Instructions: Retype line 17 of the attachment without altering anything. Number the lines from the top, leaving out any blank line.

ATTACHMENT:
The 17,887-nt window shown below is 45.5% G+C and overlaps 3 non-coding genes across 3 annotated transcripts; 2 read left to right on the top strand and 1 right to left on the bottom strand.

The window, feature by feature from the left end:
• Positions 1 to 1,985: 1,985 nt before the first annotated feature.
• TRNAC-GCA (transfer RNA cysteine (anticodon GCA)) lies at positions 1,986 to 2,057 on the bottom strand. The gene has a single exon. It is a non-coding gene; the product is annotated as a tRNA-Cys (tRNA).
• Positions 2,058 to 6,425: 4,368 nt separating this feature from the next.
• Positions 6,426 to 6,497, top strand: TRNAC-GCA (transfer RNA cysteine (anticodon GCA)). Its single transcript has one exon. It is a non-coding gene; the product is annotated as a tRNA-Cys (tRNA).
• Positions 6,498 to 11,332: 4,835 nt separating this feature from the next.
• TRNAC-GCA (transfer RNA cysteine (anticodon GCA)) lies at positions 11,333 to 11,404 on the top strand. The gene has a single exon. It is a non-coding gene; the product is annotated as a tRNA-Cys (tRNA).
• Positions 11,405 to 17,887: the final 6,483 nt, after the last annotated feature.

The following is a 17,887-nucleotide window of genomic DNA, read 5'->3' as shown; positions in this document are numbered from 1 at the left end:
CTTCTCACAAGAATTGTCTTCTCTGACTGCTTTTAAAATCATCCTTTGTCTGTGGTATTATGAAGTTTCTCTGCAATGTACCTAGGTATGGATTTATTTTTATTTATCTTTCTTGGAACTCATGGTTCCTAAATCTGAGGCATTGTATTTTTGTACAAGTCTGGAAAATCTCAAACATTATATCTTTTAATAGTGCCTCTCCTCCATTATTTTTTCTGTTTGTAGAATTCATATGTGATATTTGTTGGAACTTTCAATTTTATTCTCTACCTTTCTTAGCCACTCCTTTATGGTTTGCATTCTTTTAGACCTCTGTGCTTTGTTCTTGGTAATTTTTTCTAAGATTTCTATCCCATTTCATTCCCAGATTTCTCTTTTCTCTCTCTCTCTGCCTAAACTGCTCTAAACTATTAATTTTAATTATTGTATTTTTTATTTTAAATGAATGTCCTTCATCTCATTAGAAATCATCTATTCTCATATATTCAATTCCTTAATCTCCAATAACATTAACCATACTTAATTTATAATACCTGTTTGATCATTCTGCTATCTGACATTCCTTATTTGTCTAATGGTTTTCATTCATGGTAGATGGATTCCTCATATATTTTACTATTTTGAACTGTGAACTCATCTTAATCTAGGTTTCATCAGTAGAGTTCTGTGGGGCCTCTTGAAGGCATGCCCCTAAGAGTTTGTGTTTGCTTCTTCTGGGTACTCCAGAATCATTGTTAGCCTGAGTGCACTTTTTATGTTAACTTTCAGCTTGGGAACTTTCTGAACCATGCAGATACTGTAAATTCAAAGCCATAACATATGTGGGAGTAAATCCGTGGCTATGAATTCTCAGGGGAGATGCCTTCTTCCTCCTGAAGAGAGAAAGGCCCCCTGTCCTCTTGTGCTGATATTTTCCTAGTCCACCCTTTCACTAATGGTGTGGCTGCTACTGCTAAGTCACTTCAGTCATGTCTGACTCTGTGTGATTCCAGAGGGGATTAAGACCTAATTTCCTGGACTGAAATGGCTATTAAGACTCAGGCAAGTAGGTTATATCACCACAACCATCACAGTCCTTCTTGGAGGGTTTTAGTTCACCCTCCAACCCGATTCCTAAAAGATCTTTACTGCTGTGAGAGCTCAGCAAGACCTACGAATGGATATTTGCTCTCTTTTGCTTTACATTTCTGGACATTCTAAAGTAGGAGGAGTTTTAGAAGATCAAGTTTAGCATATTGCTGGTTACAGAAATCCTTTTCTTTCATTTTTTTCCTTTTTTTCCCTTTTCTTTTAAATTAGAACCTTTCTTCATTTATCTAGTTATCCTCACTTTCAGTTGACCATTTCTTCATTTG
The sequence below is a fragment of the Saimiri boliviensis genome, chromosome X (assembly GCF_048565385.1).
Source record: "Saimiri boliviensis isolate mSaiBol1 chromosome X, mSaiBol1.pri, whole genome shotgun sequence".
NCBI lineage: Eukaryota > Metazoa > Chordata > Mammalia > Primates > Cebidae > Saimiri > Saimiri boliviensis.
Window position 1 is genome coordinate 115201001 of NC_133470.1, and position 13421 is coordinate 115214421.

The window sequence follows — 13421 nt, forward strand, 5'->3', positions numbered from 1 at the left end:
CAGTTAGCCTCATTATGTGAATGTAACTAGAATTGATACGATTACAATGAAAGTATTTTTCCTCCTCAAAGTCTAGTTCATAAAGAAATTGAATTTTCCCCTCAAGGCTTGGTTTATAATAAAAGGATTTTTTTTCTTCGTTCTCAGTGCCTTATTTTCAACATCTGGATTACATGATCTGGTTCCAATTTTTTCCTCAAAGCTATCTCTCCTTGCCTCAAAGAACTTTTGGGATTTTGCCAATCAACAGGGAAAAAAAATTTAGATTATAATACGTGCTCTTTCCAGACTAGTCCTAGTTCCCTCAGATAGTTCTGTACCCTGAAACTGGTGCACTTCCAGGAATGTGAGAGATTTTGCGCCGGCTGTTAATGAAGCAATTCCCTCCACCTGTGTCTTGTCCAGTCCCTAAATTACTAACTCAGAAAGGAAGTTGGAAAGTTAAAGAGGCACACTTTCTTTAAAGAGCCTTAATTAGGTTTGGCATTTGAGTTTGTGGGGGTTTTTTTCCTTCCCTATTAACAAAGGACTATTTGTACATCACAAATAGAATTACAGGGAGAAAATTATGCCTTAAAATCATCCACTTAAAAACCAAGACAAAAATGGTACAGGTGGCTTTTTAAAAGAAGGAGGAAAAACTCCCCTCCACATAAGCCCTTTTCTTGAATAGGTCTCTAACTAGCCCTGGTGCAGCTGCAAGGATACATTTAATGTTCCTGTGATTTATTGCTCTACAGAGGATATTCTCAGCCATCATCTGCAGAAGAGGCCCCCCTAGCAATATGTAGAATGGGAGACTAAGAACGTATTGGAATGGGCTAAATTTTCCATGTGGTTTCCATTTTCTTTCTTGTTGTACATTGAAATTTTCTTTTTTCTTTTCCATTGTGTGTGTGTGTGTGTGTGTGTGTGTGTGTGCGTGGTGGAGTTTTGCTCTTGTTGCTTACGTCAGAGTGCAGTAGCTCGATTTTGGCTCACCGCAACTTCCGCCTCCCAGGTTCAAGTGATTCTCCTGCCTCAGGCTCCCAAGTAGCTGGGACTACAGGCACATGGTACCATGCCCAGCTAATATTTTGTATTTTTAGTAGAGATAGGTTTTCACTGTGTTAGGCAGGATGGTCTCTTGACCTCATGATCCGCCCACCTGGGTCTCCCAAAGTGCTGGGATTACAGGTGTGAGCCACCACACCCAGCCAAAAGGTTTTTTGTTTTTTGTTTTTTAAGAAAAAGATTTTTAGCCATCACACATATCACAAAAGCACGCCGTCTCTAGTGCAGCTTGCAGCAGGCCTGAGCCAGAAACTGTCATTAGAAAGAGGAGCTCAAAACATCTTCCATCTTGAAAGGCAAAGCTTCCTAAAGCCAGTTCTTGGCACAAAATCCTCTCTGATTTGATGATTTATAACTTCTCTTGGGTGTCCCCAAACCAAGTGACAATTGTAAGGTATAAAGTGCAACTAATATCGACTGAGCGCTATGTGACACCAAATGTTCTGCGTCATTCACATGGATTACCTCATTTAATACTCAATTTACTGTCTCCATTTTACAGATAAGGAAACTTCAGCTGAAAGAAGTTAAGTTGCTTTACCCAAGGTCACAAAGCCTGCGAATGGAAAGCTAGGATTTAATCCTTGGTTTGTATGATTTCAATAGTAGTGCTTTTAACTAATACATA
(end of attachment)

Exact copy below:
CAGTTAGCCTCATTATGTGAATGTAACTAGAATTGATACGATTACAATGAAAGTATTTTTCCTCCTCAAAGTCTAGTTCATAAAGAAATTGAATTTTCCCCTCAAGGCTTGGTTTATAATAAAAGGATTTTTTTTCTTCGTTCTCAGTGCCTTATTTTCAACATCTGGATTACATGATCTGGTTCCAATTTTTTCCTCAAAGCTATCTCTCCTTGCCTCAAAGAACTTTTGGGATTTTGCCAATCAACAGGGAAAAAAAATTTAGATTATAATACGTGCTCTTTCCAGACTAGTCCTAGTTCCCTCAGATAGTTCTGTACCCTGAAACTGGTGCACTTCCAGGAATGTGAGAGATTTTGCGCCGGCTGTTAATGAAGCAATTCCCTCCACCTGTGTCTTGTCCAGTCCCTAAATTACTAACTCAGAAAGGAAGTTGGAAAGTTAAAGAGGCACACTTTCTTTAAAGAGCCTTAATTAGGTTTGGCATTTGAGTTTGTGGGGGTTTTTTTCCTTCCCTATTAACAAAGGACTATTTGTACATCACAAATAGAATTACAGGGAGAAAATTATGCCTTAAAATCATCCACTTAAAAACCAAGACAAAAATGGTACAGGTGGCTTTTTAAAAGAAGGAGGAAAAACTCCCCTCCACATAAGCCCTTTTCTTGAATAGGTCTCTAACTAGCCCTGGTGCAGCTGCAAGGATACATTTAATGTTCCTGTGATTTATTGCTCTACAGAGGATATTCTCAGCCATCATCTGCAGAAGAGGCCCCCCTAGCAATATGTAGAATGGGAGACTAAGAACGTATTGGAATGGGCTAAATTTTCCATGTGGTTTCCATTTTCTTTCTTGTTGTACATTGAAATTTTCTTTTTTCTTTTCCATTGTGTGTGTGTGTGTGTGTGTGTGTGTGTGTGCGTGGTGGAGTTTTGCTCTTGTTGCTTACGTCAGAGTGCAGTAGCTCGATTTTGGCTCACCGCAACTTCCGCCTCCCAGGTTCAAGTGATTCTCCTGCCTCAGGCTCCCAAGTAGCTGGGACTACAGGCACATGGTACCATGCCCAGCTAATATTTTGTATTTTTAGTAGAGATAGGTTTTCACTGTGTTAGGCAGGATGGTCTCTTGACCTCATGATCCGCCCACCTGGGTCTCCCAAAGTGCTGGGATTACAGGTGTGAGCCACCACACCCAGCCAAAAGGTTTTTTGTTTTTTGTTTTTTAAGAAAAAGATTTTTAGCCATCACACATATCACAAAAGCACGCCGTCTCTAGTGCAGCTTGCAGCAGGCCTGAGCCAGAAACTGTCATTAGAAAGAGGAGCTCAAAACATCTTCCATCTTGAAAGGCAAAGCTTCCTAAAGCCAGTTCTTGGCACAAAATCCTCTCTGATTTGATGATTTATAACTTCTCTTGGGTGTCCCCAAACCAAGTGACAATTGTAAGGTATAAAGTGCAACTAATATCGACTGAGCGCTATGTGACACCAAATGTTCTGCGTCATTCACATGGATTACCTCATTTAATACTCAATTTACTGTCTCCATTTTACAGATAAGGAAACTTCAGCTGAAAGAAGTTAAGTTGCTTTACCCAAGGTCACAAAGCCTGCGAATGGAAAGCTAGGATTTAATCCTTGGTTTGTATGATTTCAATAGTAGTGCTTTTAACTAATACATA